What resources do doctors recommend to parents who want to know more about vaccine efficacy?
When it comes to finding credible and reputable information regarding COVID vaccination, doctors recommend speaking directly with your child’s physician or pediatrician. They will be the most up to date with your child’s specific health and needs, and can provide you with their expert tailored advice. The amount of misinformation or pseudoscience available online can be overwhelming and misleading, but Dr. Frenck recommends visiting CDC.gov or the American Academy of Pediatrics website for credible information.
What advice do doctors have for parents when it comes to vaccinating their children?
The general consensus is that while research shows vaccine efficacy might be low in children, vaccinations are still working and are keeping people safe. “In my opinion, anyone who can be vaccinated should be vaccinated,” said Dr. Noah Greenspan.
As more people remain unvaccinated, the virus will continue to spread and mutate and we will see new variants form, like we saw with Delta and Omicron. Dr. Frenck says that preventing infection is not the right marker, but rather focusing on prevention of moderate to severe disease.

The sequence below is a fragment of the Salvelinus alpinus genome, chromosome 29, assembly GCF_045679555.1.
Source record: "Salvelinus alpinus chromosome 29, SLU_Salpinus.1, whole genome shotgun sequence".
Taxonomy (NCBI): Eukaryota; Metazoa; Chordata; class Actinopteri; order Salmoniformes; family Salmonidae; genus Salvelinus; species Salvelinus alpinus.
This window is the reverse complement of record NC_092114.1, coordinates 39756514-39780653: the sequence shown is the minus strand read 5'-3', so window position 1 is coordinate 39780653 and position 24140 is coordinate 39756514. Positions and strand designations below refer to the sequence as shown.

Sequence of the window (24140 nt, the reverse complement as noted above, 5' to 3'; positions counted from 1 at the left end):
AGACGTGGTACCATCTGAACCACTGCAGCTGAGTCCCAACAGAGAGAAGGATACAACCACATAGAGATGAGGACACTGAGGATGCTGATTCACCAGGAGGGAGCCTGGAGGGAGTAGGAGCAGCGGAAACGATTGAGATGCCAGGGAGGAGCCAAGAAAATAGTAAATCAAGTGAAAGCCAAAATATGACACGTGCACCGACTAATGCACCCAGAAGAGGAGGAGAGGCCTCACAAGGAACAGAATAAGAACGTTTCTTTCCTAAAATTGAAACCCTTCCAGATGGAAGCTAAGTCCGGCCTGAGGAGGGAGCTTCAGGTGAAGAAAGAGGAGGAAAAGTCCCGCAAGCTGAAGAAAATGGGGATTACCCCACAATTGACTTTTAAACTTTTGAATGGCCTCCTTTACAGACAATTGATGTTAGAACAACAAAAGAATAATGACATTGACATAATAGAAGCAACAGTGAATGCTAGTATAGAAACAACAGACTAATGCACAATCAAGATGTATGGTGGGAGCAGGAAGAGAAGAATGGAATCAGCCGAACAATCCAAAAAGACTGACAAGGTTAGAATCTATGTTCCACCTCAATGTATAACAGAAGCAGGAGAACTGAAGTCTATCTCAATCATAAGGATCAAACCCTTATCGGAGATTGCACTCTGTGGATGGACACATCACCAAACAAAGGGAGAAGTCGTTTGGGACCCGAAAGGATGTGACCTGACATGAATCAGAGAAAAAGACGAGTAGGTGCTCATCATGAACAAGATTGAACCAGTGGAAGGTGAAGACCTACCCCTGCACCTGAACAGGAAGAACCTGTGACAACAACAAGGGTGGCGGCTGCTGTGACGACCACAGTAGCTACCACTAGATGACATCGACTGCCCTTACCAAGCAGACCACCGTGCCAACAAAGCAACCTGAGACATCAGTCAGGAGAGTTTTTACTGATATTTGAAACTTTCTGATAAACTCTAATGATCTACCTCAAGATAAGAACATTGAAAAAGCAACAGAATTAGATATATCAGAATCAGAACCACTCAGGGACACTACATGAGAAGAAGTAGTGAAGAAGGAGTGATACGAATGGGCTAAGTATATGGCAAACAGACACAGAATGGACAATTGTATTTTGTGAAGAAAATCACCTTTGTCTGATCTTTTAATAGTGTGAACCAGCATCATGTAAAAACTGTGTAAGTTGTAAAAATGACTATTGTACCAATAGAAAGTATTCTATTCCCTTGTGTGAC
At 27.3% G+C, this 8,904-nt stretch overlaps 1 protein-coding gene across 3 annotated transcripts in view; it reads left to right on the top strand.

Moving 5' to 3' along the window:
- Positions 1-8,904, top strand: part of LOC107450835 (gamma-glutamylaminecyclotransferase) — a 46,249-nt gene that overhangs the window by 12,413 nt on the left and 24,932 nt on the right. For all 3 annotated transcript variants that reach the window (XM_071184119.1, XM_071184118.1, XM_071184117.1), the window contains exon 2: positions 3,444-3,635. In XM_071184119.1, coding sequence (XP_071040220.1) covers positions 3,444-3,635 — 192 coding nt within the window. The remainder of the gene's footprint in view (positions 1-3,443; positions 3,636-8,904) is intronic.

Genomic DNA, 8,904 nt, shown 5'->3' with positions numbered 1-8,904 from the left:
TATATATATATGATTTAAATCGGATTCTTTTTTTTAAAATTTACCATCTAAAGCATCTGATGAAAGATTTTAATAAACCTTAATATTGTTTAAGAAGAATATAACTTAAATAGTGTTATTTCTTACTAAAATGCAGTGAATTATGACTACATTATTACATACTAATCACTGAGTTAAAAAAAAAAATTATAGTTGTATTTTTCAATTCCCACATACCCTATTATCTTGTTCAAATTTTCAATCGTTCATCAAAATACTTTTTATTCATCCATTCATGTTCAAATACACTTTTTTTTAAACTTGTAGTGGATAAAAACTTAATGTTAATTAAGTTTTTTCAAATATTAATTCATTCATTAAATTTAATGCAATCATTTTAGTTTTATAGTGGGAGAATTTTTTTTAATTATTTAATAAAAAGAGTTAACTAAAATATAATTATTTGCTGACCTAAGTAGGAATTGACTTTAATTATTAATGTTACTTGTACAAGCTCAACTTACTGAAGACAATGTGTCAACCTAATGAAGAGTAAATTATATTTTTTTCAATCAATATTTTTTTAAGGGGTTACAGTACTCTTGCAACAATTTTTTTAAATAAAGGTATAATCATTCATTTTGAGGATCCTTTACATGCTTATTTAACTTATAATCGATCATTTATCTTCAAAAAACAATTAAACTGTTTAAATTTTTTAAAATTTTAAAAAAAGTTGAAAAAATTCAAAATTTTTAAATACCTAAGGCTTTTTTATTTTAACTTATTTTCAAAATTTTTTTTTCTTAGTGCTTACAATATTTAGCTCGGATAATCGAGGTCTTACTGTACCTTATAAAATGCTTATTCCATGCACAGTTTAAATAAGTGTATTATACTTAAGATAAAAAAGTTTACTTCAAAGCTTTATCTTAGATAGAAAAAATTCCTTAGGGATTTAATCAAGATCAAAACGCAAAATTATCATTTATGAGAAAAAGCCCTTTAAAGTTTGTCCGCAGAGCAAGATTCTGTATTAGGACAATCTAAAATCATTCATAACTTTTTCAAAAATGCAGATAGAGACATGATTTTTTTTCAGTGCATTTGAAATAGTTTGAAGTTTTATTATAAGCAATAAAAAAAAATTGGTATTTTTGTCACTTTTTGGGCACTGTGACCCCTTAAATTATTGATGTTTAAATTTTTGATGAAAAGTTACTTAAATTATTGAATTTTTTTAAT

“The best way to minimize the likelihood of new variants is to have a very high immunization rate so the virus has no one to infect,” he said. “As I like to say, Covid is an equal opportunity infector. It does not care if you are female or male, young or old, your race, your religion or political affiliation. It’s just looking for a susceptible host to infect. Vaccination is our best way to prevent COVID.”
Before you go, check out our favorite natural products to soothe your kid’s cold symptoms: